Harutiun Dellalian belongs to a generation of Armenian composers that appeared
at the end of the 1970s, spreading a new spirit and influence upon the nation’s
music. Harutiun Dellalian was meant to address the world and make it hear his
Dellalian’s artistic development was far from easy and effortless. As fate
willed, he started to study music professionally rather late. It was only due to
his profound talent that he found his way through art, as well as the realm of
preferred ideas, themes, and used it masterfully as a means of expression.
He was born in Athens (Greece) on July 10, 1937, where he received his primary
education at the local Armenian school. At the age of 10, he repatriated to
Armenia with his parents. A very difficult childhood and adolescence did not
provide the opportunity or the resources for receiving a corresponding
At the age of 31 (1968), he finally enrolled in R. Melikyan Music College and
studied composition under Edward Mirzoyan. At the age of 35 (1972), he enrolled
in Komitas State Conservatory in Yerevan, once again under E. Mirzoyan. In 1979,
he became a member of the Union of Composers in Armenia.
His life as a composer was brief - a mere 15 years. However, during this short
period he succeeded in creating a number of enduring compositions.
He is the author of about 25 works: among them three symphonies, “Death”
Symphonic Poem, “A Monument to the Martyrs” Cantata–Requiem, “The Sunk Sun”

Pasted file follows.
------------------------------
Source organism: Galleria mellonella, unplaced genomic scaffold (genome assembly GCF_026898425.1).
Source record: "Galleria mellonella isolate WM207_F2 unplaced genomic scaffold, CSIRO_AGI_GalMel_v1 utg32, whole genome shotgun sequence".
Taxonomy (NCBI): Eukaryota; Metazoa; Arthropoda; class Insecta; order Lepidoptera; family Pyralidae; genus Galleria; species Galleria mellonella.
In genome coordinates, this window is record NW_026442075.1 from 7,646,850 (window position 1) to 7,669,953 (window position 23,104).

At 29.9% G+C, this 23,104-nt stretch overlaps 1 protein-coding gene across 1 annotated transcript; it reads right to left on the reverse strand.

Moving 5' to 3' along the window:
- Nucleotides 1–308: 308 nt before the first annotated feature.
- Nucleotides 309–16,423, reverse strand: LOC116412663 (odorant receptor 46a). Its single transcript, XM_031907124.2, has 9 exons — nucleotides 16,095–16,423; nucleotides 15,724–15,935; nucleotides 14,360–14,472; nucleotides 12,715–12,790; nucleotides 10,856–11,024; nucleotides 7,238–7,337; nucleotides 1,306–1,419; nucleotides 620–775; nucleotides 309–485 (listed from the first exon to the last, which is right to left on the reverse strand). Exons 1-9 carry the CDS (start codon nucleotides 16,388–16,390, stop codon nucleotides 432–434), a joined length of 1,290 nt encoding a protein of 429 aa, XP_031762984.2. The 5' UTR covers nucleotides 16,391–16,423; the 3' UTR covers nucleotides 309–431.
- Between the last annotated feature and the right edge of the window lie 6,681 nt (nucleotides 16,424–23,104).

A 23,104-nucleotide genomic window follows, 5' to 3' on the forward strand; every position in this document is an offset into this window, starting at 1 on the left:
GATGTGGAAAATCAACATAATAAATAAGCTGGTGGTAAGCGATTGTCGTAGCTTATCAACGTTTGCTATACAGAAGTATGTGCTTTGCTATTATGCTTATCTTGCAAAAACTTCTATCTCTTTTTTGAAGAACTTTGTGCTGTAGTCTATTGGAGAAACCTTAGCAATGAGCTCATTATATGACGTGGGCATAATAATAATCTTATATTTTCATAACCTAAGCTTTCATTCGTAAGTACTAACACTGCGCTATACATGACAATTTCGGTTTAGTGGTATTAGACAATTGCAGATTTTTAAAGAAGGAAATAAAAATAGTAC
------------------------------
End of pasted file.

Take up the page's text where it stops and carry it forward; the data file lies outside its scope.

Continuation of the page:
dramatic Cantata, “Ecloga” for flute and chamber orchestra, etc. Among chamber
pieces, the following should be mentioned: “Meditation” for clarinet and piano,
“Dedication to Komitas” Sonata for piano, sonatas for violin and piano, cello
and piano, “Medium” Sonata for bassoon, “Triumphal Requiem” for organ, “The
Onset of Twilight” Song Cycle, and other pieces. “Lilit” ballet was left
His works have been performed in USA, Canada, Japan, England, France, Spain,
Portugal, Italy, Germany & Russia.
While pondering over Dellalian’s music, it becomes obvious that there is the
artist full of bright individuality behind it. Dellalian was stirred by eternal
philosophic themes; he was congenial with utterly sincere, lyrical-rational, and
a confessional style of expressiveness. The subject-matter of a number of his
works is striking proof of the characteristics mentioned above. In symphonic
pieces, Dellalian’s specific approach to the orchestral timbre is also
In the sphere of chamber music, Dellalian constantly strived for the application
of innovative methods, although he had never endeavored to use them as an end in
itself. Particularly, he was attracted by the disclosure of unapplied, abstract
possibilities of classical traditional instruments. This gave birth to original
works, written for wooden wind instruments, in particular.
Harutiun Dellalian’s music leads the listener on a continual journey of
discovery, and places Dellalian himself as the genuine bearer to the history,
culture, sufferings and expectations of an ancient people.